A CO2-induced Influence on Aphid Life Parameters
De Paulo, P.D., Pereira, E.J.G., Oliveira, E.E., Fereres, A. and Garzo, E. 2020. Indirect effect of elevated CO2 concentration on Bemisia tabaci MEAM1 feeding on Bt soybean plants. Journal of Applied Entomology, doi: 10.1111/jen.12822.
The aphid whitefly Bemisia tabaci causes widespread economic damage to crops worldwide, particularly in soybean. However, rising levels of atmospheric CO2 have been shown to alter the production of secondary plant metabolites that enhance plant defenses against insect attack. Such alterations can lead to changes in insect feeding behavior, biology and ability to transmit pathogens.
Against this backdrop, De Paulo et al. sought to investigate the potential effects of CO2 on B. tabaci whiteflies feeding on soybean (Glycine max) plants grown at two CO2 concentrations. Their experiment was conducted in environment-controlled growth chambers at the Institute of Agricultural Sciences of the Spanish National Research Council (Madrid, Spain). The two CO2 concentrations utilized were 450 ppm (ambient) and 700 ppm (elevated). In each CO2 treatment a portion of the soybean plants were infested with ten B. tabaic eggs per plant that were monitored for duration of the egg stage and other developmental life history traits, as well as adult fecundity and fertility. In addition, the authors examined whitefly feeding behavior.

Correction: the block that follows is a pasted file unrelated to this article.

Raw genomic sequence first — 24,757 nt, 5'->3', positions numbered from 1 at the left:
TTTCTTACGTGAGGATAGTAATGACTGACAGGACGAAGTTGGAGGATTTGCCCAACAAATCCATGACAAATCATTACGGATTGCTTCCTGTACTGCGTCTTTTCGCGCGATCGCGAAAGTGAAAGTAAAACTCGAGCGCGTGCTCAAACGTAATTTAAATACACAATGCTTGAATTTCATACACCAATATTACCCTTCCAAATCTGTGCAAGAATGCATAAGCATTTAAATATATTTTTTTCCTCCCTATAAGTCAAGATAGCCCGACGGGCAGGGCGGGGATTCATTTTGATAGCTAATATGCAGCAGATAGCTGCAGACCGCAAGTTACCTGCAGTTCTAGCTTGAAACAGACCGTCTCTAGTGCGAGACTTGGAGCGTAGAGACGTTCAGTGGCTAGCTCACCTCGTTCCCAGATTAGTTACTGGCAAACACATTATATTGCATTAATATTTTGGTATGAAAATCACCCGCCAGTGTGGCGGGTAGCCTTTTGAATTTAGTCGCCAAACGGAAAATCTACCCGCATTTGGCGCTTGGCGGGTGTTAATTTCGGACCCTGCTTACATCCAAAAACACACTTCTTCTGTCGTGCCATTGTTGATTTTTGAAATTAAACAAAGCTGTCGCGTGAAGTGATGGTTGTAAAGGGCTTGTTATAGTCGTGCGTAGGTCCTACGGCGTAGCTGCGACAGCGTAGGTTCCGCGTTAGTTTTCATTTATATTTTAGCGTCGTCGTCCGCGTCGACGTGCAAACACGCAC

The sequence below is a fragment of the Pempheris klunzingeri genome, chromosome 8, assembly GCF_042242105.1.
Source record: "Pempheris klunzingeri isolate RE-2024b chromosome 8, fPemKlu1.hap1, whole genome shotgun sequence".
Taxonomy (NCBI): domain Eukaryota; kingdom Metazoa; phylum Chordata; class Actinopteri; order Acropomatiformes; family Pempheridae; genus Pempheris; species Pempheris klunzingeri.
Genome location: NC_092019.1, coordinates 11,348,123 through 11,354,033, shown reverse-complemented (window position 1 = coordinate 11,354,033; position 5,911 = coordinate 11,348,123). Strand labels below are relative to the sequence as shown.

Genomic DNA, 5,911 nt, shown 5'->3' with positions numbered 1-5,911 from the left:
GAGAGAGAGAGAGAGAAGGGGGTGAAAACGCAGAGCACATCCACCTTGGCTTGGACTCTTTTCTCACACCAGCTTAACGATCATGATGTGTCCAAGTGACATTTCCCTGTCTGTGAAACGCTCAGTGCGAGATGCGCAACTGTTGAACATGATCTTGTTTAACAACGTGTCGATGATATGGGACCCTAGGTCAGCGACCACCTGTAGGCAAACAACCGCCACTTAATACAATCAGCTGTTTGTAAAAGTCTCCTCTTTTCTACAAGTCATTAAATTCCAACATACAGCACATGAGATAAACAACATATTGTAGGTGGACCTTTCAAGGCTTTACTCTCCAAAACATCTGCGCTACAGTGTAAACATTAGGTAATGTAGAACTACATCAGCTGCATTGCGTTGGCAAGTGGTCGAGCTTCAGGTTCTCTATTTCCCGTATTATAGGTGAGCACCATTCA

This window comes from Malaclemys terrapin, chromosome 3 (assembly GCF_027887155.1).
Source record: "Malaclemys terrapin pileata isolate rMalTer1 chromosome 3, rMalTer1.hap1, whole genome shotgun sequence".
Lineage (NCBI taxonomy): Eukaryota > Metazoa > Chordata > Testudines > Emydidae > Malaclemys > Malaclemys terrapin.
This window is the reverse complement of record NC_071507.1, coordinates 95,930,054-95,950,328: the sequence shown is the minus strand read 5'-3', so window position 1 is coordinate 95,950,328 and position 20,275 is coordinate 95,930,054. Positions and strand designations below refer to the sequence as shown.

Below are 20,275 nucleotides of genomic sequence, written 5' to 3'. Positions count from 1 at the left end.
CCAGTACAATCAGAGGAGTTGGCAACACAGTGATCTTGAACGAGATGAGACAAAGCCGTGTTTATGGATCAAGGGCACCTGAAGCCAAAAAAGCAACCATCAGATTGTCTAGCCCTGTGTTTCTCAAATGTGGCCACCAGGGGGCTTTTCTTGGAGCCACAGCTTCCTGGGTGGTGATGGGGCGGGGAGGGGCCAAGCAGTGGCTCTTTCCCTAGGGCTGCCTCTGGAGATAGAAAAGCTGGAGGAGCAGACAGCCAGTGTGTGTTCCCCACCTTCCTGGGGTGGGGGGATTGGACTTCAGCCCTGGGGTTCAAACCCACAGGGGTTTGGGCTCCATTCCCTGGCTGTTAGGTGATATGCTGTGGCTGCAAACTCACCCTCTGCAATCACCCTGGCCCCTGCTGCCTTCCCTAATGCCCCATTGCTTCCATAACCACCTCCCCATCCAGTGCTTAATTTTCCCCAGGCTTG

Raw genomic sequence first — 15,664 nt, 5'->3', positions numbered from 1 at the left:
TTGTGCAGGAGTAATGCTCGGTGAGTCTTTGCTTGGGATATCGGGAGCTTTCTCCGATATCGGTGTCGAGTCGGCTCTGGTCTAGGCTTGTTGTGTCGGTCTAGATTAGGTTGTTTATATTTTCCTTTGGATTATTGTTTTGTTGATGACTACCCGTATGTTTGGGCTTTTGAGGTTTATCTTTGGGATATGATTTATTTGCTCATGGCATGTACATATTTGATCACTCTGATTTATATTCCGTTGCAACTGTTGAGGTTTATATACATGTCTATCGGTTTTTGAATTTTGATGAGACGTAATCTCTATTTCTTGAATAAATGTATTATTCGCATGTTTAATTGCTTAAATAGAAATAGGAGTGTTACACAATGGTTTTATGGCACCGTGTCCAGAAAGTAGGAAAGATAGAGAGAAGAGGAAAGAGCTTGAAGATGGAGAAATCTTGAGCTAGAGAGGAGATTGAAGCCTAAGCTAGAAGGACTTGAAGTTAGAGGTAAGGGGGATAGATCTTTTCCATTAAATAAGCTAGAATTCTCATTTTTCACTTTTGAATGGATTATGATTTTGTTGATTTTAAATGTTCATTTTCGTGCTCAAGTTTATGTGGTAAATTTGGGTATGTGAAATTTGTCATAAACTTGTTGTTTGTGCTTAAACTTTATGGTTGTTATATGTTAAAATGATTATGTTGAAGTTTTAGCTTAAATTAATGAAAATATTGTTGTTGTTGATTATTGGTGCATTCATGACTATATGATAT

In describing their findings De Paulo et al. report that “elevated CO2 increased the egg to adult development time and reduced the reproductive responses (fecundity and fertility) of B. tabaci.” More specifically, as illustrated in Figure 1, elevated CO2 increased the embryonic period of the laid eggs by 14%, the nymphal development period (1st to 3rd instars) by 11%, total development time to adulthood by 9%, and reduced fecundity (number of eggs per female) and fertility (percent of hatching eggs) by 21% and 5%, respectively. With respect to feeding behavior, the authors found this parameter “was negatively influenced by several traits related to the host plant resistance [under elevated CO2], such as the time spent on phloem sap ingestion,” where the whiteflies needed more time to start phloem activities.
Commenting on their several findings, De Paulo et al. conclude, “taken together, our results indicate that Bt plants cultivated under elevated CO2 inhibit B. tabaci feeding, which can reduce whitefly infestations of the soybean fields.” And that is wonderful news with great implications for future agriculture yields in regions of high whitefly infestations.
This article appeared on the CO2 Science website at http://www.co2science.org/articles/V23/nov/DePauloetal2020b.jpg]]>